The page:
Surgery may be needed to fix any congenital deformities found in Goldenhar syndrome patients. Surgery to fix any facial congenital deformities can enhance the look and performance of the affected area.


The outlook for people who have Goldenhar syndrome is excellent. These people usually go on to lead a full and normal life.

Goldenhar Syndrome Pictures

Goldenhar Syndrome facial images

Eye and ear deformities pictures

Goldenhar Syndrome eye photos

Goldenhar syndrome eye deformities (clear view)

Goldenhar Syndrome cleft lip photos

Cleft lip in goldenhar syndrome people

Goldenhar Syndrome dental problems pics

Dentition deformities pictures

Also read – Latest Treatment Modalities for Goldenhar Syndrome

Edited and Proofreaded by Chris on 30/08/2012

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17 thoughts on “Goldenhar Syndrome – Pictures, Symptoms, Deformities, Treatment

  • 24/03/2012 at 6:55 PM

    My son has Goldenhar and it has been a long, uphill battle for the last 22 months, with so much farther to go. It’s so difficult and heartbreaking to watch him suffer. He is nothing short of a miracle, especially being the only surviving triplet. He beings so much joy to the lives of everyone around him and he is loved beyond measure!

    • 25/03/2012 at 2:53 AM

      Jetters Mom, Jett has come a long way, especially after being treated for failure to thrive at Childrens Hospital. He is a very perfect, active and loving baby! I know…..since I am his Nana! Jett has great parents who will always be there for him…………………..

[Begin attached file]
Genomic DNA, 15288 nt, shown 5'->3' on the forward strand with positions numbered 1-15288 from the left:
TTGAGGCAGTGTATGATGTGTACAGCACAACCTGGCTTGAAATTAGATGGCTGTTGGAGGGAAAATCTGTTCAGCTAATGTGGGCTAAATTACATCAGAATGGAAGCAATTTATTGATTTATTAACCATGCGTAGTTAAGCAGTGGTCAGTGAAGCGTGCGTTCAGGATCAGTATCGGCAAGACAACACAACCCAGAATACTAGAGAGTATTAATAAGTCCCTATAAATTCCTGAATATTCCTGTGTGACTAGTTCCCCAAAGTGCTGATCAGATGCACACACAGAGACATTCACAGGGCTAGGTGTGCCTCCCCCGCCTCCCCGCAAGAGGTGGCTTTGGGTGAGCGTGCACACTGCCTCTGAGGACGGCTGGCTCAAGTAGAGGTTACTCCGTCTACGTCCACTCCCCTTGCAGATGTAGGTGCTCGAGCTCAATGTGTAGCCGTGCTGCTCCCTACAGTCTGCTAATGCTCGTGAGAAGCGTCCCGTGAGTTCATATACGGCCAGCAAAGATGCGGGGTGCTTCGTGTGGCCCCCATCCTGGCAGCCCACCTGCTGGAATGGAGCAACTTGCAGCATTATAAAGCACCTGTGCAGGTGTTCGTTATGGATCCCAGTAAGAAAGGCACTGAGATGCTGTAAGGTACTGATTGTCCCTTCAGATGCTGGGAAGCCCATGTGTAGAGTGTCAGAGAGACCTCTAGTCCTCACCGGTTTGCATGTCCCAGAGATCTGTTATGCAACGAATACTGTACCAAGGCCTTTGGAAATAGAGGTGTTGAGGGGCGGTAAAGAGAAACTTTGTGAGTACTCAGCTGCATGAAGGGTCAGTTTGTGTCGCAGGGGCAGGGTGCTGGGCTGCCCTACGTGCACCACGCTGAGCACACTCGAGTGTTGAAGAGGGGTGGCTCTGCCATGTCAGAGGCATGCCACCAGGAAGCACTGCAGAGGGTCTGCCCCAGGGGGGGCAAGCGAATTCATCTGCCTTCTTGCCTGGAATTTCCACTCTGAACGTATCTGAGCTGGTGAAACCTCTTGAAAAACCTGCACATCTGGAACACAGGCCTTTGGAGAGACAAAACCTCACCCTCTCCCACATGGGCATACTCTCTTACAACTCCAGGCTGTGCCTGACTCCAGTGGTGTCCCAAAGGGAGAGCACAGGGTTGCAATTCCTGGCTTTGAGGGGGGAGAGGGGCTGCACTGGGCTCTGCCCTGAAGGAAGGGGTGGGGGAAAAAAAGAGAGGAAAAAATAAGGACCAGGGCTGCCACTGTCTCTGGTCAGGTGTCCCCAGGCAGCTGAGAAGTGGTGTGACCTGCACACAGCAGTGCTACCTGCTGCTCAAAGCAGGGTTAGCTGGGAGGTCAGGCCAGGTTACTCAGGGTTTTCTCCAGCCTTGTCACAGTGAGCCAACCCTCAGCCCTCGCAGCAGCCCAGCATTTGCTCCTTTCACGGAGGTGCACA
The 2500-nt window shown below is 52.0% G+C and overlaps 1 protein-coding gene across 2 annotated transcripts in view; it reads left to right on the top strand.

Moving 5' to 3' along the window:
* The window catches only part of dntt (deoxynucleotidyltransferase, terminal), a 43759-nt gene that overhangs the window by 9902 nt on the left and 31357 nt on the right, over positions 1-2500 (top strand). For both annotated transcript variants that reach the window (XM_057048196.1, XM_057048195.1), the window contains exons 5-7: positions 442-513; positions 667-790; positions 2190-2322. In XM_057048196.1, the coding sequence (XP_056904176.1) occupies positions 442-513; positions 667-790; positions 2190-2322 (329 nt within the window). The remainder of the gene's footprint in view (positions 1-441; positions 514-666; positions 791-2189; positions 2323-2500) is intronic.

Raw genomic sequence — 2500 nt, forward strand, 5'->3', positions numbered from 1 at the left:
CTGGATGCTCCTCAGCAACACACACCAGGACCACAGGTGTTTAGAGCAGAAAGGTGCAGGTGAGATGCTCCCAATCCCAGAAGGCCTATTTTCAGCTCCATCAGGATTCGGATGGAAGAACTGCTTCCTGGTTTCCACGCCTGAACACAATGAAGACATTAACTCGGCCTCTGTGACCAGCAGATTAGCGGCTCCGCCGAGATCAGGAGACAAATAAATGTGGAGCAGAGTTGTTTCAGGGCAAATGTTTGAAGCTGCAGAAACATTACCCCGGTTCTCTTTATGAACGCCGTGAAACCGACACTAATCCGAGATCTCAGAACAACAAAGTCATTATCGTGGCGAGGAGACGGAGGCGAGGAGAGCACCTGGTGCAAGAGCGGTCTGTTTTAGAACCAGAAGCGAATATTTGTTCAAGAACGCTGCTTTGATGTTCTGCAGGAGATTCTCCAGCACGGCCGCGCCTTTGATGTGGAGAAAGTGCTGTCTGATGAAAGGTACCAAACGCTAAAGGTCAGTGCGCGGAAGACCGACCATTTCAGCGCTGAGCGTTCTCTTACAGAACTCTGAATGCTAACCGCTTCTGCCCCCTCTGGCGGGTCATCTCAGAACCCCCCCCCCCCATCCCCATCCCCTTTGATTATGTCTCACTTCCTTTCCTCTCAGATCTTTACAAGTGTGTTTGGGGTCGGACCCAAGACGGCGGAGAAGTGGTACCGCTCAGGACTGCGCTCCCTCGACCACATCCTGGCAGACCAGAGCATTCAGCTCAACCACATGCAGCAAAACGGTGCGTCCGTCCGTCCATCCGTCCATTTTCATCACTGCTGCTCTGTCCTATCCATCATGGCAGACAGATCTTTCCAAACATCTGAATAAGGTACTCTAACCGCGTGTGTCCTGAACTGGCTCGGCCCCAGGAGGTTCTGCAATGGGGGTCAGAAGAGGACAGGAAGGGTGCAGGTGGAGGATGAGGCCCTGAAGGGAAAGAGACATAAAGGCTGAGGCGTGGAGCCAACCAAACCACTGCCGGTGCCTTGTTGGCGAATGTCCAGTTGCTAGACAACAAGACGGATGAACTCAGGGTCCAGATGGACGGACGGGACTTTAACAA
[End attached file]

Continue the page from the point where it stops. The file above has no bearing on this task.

• 24/03/2012 at 6:57 PM

    he *brings* so much joy 🙂

  • Pingback: Goldenhar Syndrome - What It Is - My Child

  • 17/05/2012 at 1:45 AM

    I have a son 13years old he has partial goldenhar syndrome. He went throw so much and now he is ok. He not talking as yet making a few words.He is handsome and he know everythings and he does 95% of the things you told him to do. I am blessed with him.

    • 16/06/2012 at 9:05 PM

      I know what you feel Zabeeda. I also have a child with golden har syndrome and I feel that they don’t give less joys than other children. In fact, they remain special even if they grow old. I am just thankful that my child has grown up to be an intelligent boy.

  • 20/08/2013 at 7:26 AM

    My daughter at birth was diagnosed with Goldenhar Syndrome. She has undergone ear tag removal, spinal fusion, cranial reconstruction, sub mucus cleft palate repair, 3 stage ear reconstruction & wore braces on her teeth for 5 years! She has bilateral ear deformities & severe hearing loss, scoliosis, congenital fusions of spine & neck, ectopic kidney, mild facial asymmetry, small stature. At 13 she was diagnosed with Aspergers Syndrome. Now at 16 she has been diagnosed with MRKH Syndrome with a long road ahead. Is there any known connection with these syndromes? Are we the only ones out there dealing with all THREE? Thank you for your help and guidance in pointing us in the right direction and possibly helping us find someone else like us!

    • 12/04/2015 at 11:08 AM

      What doctor did he ear reconstruction?. I was wondering because I go to this doctor in Dallas,Texas. His name is Jeffrey fearon. I’m at my 2nd stage and I am getting my 3rd stage done this year.

    • 31/03/2016 at 4:21 AM